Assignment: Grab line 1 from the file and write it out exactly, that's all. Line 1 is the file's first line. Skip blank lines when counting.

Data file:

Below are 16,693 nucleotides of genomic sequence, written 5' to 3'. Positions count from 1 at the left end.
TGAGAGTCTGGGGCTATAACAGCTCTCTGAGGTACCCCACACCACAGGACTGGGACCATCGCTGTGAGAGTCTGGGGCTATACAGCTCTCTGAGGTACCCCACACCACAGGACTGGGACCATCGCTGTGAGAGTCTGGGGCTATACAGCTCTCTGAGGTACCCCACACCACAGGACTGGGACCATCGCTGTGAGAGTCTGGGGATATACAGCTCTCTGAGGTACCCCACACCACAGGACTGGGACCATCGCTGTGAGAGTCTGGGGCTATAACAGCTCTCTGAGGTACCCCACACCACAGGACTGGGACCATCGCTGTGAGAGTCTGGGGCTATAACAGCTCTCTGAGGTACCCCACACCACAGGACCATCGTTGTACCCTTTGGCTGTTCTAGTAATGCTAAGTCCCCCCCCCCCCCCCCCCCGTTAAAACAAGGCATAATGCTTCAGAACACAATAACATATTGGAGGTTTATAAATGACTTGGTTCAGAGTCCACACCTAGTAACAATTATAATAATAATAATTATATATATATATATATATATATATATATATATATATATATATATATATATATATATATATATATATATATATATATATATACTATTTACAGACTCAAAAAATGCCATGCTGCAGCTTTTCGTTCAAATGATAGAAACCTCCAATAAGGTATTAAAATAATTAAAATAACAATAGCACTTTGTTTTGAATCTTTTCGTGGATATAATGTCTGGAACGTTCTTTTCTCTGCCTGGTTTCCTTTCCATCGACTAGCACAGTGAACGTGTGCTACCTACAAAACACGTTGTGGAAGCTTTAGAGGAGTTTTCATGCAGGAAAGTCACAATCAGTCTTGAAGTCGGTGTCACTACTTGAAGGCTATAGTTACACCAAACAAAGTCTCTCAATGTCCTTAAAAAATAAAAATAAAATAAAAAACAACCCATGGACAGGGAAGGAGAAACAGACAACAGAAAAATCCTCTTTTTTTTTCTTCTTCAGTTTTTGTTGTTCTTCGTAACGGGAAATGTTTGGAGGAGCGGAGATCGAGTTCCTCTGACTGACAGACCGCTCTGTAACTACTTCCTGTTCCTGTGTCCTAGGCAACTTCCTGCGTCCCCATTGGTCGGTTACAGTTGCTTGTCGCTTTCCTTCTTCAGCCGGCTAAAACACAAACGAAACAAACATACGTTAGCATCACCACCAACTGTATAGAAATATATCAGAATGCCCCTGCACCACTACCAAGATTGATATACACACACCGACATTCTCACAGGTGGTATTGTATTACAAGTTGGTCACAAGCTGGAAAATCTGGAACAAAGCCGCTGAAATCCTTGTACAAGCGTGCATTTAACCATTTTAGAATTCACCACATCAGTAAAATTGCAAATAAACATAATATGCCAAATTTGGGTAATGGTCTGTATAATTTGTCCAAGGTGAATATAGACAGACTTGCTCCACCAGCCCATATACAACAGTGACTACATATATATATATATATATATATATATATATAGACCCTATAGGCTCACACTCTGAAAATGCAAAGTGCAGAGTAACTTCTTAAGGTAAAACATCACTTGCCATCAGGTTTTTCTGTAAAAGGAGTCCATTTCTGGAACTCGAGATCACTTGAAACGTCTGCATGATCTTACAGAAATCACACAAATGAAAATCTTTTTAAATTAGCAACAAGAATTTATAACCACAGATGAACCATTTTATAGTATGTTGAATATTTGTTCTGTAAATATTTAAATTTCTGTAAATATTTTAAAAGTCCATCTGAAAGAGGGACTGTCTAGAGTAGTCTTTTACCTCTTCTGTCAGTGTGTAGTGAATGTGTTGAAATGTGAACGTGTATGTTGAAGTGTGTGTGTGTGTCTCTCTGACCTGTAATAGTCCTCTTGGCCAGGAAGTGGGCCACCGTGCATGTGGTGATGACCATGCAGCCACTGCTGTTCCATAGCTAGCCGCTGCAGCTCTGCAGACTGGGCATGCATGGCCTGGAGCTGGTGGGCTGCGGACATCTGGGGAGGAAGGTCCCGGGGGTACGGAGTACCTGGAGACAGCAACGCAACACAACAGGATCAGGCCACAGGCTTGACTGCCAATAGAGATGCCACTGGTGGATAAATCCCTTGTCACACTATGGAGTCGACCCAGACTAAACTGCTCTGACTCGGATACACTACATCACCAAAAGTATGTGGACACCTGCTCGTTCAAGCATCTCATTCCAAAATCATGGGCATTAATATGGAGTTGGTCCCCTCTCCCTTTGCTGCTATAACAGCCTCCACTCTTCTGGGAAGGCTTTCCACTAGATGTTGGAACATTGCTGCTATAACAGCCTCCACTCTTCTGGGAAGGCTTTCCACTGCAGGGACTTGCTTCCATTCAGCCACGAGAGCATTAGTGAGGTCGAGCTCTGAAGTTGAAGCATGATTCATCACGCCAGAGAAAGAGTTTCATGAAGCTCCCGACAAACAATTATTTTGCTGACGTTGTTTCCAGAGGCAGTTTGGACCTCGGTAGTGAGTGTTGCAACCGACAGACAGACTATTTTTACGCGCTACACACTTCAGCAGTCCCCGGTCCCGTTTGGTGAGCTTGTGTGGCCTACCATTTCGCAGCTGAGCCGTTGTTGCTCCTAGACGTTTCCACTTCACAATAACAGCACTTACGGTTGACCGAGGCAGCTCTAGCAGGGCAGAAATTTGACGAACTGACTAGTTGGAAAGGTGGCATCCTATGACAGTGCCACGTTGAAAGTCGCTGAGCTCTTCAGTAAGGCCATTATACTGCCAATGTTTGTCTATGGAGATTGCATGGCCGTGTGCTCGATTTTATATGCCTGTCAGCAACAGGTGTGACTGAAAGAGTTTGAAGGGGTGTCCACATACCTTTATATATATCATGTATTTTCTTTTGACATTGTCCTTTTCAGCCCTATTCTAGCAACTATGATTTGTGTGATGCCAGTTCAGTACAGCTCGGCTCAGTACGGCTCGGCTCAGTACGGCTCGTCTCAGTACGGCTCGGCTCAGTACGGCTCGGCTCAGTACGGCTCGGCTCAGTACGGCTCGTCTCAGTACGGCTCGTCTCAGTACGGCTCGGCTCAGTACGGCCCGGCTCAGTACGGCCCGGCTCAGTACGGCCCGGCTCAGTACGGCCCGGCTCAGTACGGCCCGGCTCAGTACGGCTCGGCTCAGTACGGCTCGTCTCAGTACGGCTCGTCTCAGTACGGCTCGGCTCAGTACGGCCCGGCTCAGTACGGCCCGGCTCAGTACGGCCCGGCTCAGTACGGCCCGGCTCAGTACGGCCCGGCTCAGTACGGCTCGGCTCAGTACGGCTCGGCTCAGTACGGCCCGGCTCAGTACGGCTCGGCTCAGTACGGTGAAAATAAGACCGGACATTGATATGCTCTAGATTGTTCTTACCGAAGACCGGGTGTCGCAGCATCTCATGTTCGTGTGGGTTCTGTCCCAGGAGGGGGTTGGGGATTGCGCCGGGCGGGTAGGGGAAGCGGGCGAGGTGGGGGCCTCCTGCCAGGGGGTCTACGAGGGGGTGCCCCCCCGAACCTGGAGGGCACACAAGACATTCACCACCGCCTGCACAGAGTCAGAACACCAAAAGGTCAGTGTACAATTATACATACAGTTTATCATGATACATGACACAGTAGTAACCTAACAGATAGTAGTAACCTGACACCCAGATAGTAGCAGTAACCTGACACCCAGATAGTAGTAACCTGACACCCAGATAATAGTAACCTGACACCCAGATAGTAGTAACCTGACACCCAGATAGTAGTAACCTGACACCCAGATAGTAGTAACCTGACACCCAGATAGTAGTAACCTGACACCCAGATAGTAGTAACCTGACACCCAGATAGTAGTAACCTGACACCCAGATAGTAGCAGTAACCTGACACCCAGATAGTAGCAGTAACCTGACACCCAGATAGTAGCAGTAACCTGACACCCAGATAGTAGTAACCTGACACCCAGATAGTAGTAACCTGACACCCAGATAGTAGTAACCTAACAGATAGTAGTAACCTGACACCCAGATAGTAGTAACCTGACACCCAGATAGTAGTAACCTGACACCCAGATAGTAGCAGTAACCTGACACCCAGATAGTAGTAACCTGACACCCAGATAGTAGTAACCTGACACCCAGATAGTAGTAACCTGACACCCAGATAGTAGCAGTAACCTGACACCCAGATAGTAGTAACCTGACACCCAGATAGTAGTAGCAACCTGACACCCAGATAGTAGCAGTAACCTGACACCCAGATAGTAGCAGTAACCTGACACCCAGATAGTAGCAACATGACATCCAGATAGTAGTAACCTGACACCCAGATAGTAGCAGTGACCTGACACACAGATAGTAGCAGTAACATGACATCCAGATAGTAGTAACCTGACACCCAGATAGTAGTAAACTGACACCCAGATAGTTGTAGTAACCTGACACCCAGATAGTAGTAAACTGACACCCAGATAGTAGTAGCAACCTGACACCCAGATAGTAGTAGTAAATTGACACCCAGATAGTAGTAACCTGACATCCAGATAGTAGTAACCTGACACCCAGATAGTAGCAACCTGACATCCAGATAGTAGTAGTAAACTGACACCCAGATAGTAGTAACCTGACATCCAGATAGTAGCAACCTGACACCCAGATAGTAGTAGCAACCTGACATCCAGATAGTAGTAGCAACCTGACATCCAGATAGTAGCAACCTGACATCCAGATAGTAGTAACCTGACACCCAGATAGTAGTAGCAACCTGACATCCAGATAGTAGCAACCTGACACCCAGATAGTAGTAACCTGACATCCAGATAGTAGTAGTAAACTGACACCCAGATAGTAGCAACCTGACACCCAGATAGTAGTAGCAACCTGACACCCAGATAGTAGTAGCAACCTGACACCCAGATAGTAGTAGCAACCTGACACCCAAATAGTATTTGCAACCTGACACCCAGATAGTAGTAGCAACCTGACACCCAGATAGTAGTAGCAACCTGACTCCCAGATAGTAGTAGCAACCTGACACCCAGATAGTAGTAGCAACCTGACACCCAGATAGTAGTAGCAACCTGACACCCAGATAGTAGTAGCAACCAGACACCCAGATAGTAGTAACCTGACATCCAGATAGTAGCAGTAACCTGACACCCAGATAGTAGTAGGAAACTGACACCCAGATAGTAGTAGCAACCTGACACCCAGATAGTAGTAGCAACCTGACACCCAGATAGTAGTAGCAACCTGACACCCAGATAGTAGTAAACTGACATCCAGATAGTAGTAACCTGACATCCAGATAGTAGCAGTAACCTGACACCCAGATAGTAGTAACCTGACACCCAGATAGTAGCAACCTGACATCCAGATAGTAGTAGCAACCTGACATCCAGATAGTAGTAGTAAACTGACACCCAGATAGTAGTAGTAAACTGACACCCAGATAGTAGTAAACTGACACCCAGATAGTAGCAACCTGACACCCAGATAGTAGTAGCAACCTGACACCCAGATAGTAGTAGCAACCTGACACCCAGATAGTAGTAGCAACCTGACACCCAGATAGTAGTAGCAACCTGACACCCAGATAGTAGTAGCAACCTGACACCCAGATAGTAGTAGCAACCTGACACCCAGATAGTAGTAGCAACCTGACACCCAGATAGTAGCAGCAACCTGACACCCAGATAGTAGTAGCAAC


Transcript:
Below are 16,693 nucleotides of genomic sequence, written 5' to 3'. Positions count from 1 at the left end.